February 25, 2020
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Swarming season has begun for busy bees

Peter Cowin | BDN
Peter Cowin | BDN
Swarms have been very numerous this year, if you see one call a beekeeper who will be happy to re-home them.

It took till June for mother nature to give my bees some warmer weather. The cold and rain this spring has certainly held up the succession of blooms we would normally have expected but inside the hives, populations of bees have been exploding! Ironically, because the bees have been cooped up in their hives due to rain, the temperatures inside the larger clusters of bees has been higher and they have raised more brood extra fast.

The rain, sun, rain, sun mixture has also got bees itching to swarm and I have seen a particularly high number of swarms so far this spring.

Swarming is the way honeybee colonies reproduce, splitting in half, with the old queen leaving the colony along with half the workforce to build a new colony. They leave behind them in the old hive the other half of the workforce plus all the brood (developing bees) and about a dozen developing queen bees. The first queen to hatch will quickly murder all of her sister queens often tearing open the unhatched queen and stinging her sister to death before she even hatches. The survivor becomes the new queen of the colony.

In contrast to last year, when I had hardly any swarms, this year has been different. Even hives I have been putting new mite resistant queens in have been swarming, taking my special new queens with them!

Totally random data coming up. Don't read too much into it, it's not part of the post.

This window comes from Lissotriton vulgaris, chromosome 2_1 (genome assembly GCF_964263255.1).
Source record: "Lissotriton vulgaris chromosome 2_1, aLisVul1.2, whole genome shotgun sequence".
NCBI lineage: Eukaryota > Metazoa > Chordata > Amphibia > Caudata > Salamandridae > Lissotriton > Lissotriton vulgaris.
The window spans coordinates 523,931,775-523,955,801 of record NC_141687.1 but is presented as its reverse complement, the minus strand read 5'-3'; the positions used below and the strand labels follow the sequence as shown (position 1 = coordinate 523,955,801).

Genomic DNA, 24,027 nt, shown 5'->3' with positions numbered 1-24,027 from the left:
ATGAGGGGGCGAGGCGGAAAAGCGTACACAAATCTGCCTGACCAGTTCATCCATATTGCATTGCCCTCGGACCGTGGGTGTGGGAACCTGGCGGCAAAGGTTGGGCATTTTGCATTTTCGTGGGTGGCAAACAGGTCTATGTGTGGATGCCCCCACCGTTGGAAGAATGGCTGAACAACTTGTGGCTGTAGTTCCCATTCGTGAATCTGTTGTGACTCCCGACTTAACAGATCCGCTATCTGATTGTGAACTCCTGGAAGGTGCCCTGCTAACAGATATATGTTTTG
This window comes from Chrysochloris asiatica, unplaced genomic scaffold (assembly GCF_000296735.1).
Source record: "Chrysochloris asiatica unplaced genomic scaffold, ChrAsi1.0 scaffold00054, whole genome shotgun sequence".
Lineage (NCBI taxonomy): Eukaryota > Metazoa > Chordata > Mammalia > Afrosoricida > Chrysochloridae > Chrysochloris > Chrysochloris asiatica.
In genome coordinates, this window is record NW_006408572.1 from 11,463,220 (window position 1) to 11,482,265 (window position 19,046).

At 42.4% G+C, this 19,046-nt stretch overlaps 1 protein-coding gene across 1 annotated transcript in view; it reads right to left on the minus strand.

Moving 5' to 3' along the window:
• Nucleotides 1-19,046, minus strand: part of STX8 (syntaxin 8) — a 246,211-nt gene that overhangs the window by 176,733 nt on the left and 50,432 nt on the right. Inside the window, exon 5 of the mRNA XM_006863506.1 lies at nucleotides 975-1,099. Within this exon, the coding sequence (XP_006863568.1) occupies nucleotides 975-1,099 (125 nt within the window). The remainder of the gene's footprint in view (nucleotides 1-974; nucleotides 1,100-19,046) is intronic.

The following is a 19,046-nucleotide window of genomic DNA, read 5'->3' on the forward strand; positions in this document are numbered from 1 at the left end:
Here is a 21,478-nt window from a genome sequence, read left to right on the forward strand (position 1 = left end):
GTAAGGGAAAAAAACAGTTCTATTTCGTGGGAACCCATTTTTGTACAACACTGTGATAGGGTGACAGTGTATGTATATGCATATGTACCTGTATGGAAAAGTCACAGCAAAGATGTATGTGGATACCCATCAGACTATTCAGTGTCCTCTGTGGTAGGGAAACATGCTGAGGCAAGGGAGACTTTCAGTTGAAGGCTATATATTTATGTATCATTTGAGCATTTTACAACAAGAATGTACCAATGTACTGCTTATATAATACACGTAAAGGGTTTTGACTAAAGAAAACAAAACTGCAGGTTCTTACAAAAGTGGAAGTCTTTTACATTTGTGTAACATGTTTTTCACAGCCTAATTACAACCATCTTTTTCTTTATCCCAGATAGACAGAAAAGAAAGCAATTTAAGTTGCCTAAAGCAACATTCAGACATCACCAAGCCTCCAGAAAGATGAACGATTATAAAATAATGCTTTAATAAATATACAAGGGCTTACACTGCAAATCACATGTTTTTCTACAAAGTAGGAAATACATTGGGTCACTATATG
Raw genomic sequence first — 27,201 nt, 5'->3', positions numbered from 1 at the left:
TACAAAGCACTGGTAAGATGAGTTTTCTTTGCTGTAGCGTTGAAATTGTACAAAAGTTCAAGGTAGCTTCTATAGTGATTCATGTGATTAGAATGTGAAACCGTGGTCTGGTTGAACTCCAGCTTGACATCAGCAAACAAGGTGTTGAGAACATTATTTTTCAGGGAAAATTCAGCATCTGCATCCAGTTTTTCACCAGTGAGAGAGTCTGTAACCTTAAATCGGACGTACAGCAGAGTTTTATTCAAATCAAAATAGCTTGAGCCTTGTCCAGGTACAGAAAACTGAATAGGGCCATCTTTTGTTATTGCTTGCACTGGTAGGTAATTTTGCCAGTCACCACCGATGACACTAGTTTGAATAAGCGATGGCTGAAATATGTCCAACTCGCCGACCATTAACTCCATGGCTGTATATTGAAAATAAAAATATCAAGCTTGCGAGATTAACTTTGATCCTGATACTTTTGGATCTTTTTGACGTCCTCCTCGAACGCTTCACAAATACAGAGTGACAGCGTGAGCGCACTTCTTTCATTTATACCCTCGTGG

On the plus side, all of my swarms, at least the ones I have seen, have landed on a nearby branch less than 4 feet from the ground! This has made catching them a very simple task.

I love catching swarms. Mostly I love catching other people’s swarms, but I like catching mine as well.

A swarm is usually very gentle as they have filled up with honey before leaving their home and they have no structure, food or brood to defend. When catching a swarm it is ideal to take the new hive, including a few combs, to the bees. Where possible, the open box is placed under the swarm. The branch upon which the bees are hanging is given a sharp tug. Usually the majority of the bees fall into the hive and immediately start to crawl down into it. Many bees stick their abdomens into the air, open their scent glands and begin to fan a pheromone into the air which signals to the other bees to “come here.” Then the most amazing thing I have watched (numerous times) in nature happens: the thousands of bees that missed the box and fell onto the ground start to turn towards the hive and walk right in, following the trail of pheromones. Often you can see the queen bee walking along with the crowd as they enter the hive.

Beekeepers are always trying to be prepared for swarms. It is very important for them to be captured before they take up residence inside a hollow tree or worse still, the wall of a house. Once a swarm goes “feral” it is unlikely to live more than a year as parasitic mites will soon infect the brood of the new colony introducing viruses. This usually leads to the colony’s death. It is therefore very important that if you see a swarm contact a beekeeper or go to the Maine State Beekeepers Association’s swarm hotline at www.mainebeekeepers.org and report the swarm. They will send out a volunteer to rehome the bees. Once in the care of a beekeeper, the new colony stands a very good chance of living a long productive life.

My friends at 2 Feet Brewing on Columbia Street in Bangor have made another batch of ”Bee Whisperer” bragget (honey beer). I can’t wait for it to be in the pub. I think I will stock up on a few growlers this time as it sold out so quickly last time! One day I hope to see “Bee Whisperer” in dozens of pubs in the region, till then you will just have to ask for it!


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